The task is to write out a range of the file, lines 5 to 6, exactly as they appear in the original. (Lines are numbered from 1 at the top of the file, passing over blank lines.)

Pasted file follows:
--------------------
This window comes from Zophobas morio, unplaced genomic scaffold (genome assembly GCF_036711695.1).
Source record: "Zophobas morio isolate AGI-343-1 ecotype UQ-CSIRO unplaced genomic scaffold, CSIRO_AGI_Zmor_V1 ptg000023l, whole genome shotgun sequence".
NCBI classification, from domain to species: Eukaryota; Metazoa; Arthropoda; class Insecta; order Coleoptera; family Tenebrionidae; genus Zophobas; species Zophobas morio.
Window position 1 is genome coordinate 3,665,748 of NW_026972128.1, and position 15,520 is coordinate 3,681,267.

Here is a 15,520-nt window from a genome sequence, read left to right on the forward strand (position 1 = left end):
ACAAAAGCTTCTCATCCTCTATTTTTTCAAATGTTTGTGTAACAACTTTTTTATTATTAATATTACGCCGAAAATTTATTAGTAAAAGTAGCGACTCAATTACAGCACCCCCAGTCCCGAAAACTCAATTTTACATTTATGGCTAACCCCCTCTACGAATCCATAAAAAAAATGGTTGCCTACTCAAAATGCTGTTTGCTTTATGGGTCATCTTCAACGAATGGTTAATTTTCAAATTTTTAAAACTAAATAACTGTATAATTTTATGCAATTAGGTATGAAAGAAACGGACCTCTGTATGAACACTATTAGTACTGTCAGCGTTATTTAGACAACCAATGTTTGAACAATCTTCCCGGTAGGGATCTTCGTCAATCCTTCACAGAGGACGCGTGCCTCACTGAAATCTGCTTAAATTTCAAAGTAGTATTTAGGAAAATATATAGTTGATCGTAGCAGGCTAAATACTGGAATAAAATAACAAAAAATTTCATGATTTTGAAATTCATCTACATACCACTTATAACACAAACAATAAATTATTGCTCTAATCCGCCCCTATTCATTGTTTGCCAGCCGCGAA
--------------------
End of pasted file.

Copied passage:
Here is a 15,520-nt window from a genome sequence, read left to right on the forward strand (position 1 = left end):
ACAAAAGCTTCTCATCCTCTATTTTTTCAAATGTTTGTGTAACAACTTTTTTATTATTAATATTACGCCGAAAATTTATTAGTAAAAGTAGCGACTCAATTACAGCACCCCCAGTCCCGAAAACTCAATTTTACATTTATGGCTAACCCCCTCTACGAATCCATAAAAAAAATGGTTGCCTACTCAAAATGCTGTTTGCTTTATGGGTCATCTTCAACGAATGGTTAATTTTCAAATTTTTAAAACTAAATAACTGTATAATTTTATGCAATTAGGTATGAAAGAAACGGACCTCTGTATGAACACTATTAGTACTGTCAGCGTTATTTAGACAACCAATGTTTGAACAATCTTCCCGGTAGGGATCTTCGTCAATCCTTCACAGAGGACGCGTGCCTCACTGAAATCTGCTTAAATTTCAAAGTAGTATTTAGGAAAATATATAGTTGATCGTAGCAGGCTAAATACTGGAATAAAATAACAAAAAATTTCATGATTTTGAAATTCATCTACATACCACTTATAACACAAACAATAAATTATTGCTCTAATCCGCCCCTATTCATTGTTTGCCAGCCGCGAA